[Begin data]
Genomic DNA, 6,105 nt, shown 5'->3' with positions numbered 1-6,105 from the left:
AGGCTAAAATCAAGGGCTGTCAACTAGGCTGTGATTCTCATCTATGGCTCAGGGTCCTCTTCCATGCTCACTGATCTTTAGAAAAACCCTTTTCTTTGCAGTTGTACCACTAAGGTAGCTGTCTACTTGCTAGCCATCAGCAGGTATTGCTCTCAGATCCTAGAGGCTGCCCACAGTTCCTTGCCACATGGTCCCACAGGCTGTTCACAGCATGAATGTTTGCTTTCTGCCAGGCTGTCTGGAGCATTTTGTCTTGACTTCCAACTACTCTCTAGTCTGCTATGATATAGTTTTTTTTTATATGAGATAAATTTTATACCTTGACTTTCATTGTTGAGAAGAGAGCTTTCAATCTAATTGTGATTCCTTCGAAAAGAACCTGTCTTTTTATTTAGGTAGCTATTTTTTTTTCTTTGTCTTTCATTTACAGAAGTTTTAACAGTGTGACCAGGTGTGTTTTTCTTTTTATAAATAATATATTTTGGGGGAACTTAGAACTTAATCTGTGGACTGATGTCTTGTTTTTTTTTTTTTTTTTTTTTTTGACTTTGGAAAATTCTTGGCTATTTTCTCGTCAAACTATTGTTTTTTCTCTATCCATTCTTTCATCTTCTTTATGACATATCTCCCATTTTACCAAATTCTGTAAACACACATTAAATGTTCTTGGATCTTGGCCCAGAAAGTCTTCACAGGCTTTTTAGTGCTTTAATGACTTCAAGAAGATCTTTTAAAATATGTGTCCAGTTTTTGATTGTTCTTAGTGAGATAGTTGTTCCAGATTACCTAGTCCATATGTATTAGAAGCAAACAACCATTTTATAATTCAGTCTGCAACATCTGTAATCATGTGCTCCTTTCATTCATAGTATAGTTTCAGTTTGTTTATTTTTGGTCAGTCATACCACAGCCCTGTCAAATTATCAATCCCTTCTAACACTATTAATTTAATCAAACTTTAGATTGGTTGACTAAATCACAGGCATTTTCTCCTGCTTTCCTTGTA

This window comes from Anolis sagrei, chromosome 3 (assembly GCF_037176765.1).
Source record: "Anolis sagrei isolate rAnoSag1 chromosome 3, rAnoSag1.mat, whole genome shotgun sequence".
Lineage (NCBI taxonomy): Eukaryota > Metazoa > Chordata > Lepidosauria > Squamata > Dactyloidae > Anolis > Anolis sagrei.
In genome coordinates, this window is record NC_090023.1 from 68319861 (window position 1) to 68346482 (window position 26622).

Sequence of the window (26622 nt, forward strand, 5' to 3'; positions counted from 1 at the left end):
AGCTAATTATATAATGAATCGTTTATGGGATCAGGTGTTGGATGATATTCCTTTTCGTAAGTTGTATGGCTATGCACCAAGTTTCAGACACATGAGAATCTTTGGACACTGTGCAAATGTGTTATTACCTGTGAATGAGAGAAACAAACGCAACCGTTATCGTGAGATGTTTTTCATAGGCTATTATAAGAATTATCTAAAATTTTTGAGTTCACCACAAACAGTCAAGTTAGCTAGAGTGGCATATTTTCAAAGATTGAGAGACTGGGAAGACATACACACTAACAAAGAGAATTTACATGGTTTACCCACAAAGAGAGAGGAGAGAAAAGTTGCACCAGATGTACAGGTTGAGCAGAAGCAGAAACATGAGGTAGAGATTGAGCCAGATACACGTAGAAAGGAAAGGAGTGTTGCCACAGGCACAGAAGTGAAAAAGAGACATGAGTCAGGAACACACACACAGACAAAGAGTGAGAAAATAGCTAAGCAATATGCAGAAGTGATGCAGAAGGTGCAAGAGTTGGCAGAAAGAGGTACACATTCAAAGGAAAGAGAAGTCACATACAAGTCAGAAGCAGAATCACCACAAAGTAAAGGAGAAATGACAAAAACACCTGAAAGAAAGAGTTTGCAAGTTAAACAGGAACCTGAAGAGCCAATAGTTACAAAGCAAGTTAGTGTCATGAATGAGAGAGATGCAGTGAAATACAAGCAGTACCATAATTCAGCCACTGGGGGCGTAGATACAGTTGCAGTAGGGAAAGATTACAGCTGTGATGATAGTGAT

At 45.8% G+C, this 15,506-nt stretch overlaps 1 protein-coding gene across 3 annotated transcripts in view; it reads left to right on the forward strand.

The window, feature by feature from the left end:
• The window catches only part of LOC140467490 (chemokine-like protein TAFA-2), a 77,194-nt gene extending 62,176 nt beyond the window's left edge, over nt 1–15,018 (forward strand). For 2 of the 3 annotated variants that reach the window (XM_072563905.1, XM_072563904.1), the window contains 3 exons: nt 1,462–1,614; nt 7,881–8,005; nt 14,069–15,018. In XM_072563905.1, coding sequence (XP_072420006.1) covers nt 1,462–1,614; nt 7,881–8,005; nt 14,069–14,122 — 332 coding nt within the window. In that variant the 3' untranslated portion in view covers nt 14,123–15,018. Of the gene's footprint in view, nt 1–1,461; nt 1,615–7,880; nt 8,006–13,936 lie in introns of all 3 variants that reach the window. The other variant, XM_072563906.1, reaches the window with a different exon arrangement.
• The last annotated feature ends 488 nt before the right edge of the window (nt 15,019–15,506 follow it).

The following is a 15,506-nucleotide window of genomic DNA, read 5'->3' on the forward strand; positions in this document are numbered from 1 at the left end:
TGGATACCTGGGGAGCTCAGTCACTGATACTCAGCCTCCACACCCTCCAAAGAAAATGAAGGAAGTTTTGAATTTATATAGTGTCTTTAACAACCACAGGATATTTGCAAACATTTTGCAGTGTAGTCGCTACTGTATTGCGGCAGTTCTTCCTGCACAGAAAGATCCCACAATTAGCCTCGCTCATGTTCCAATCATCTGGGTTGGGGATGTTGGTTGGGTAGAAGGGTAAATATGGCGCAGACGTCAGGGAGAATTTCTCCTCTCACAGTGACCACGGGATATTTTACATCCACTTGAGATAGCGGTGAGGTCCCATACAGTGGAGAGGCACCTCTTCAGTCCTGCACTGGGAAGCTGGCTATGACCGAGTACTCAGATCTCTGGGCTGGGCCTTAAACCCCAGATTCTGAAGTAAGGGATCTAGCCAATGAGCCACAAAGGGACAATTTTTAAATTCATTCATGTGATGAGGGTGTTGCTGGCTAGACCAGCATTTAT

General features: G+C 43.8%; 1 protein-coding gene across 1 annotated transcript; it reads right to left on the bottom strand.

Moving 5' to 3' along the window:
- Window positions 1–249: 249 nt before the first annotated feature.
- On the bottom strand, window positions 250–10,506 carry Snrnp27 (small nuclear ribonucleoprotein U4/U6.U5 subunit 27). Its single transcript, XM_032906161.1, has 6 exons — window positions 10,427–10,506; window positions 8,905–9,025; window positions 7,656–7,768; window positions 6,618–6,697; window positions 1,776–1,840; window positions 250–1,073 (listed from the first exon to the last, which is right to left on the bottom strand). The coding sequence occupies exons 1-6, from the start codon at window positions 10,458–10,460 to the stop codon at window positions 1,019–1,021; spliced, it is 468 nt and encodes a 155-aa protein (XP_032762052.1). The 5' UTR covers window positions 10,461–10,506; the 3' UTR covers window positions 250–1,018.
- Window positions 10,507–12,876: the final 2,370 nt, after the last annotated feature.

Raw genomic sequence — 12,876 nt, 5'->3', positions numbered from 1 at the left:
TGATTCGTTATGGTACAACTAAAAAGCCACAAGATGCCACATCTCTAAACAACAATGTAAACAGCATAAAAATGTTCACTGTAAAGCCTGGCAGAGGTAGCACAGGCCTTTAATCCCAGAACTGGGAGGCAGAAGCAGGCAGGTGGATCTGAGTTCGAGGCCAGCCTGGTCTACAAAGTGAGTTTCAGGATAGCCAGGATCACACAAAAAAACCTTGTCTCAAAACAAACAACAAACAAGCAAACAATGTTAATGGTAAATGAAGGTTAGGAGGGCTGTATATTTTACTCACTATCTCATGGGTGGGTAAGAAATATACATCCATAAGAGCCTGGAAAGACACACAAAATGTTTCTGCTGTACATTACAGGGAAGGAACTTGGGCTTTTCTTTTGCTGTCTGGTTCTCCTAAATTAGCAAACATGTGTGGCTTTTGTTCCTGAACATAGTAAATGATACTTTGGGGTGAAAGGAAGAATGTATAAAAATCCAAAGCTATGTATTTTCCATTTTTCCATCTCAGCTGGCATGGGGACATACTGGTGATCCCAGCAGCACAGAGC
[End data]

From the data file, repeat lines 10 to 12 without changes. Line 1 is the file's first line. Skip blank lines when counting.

The window, feature by feature from the left end:
• The window catches only part of LOC140467490 (chemokine-like protein TAFA-2), a 77,194-nt gene extending 62,176 nt beyond the window's left edge, over nt 1–15,018 (forward strand). For 2 of the 3 annotated variants that reach the window (XM_072563905.1, XM_072563904.1), the window contains 3 exons: nt 1,462–1,614; nt 7,881–8,005; nt 14,069–15,018. In XM_072563905.1, coding sequence (XP_072420006.1) covers nt 1,462–1,614; nt 7,881–8,005; nt 14,069–14,122 — 332 coding nt within the window. In that variant the 3' untranslated portion in view covers nt 14,123–15,018. Of the gene's footprint in view, nt 1–1,461; nt 1,615–7,880; nt 8,006–13,936 lie in introns of all 3 variants that reach the window. The other variant, XM_072563906.1, reaches the window with a different exon arrangement.
• The last annotated feature ends 488 nt before the right edge of the window (nt 15,019–15,506 follow it).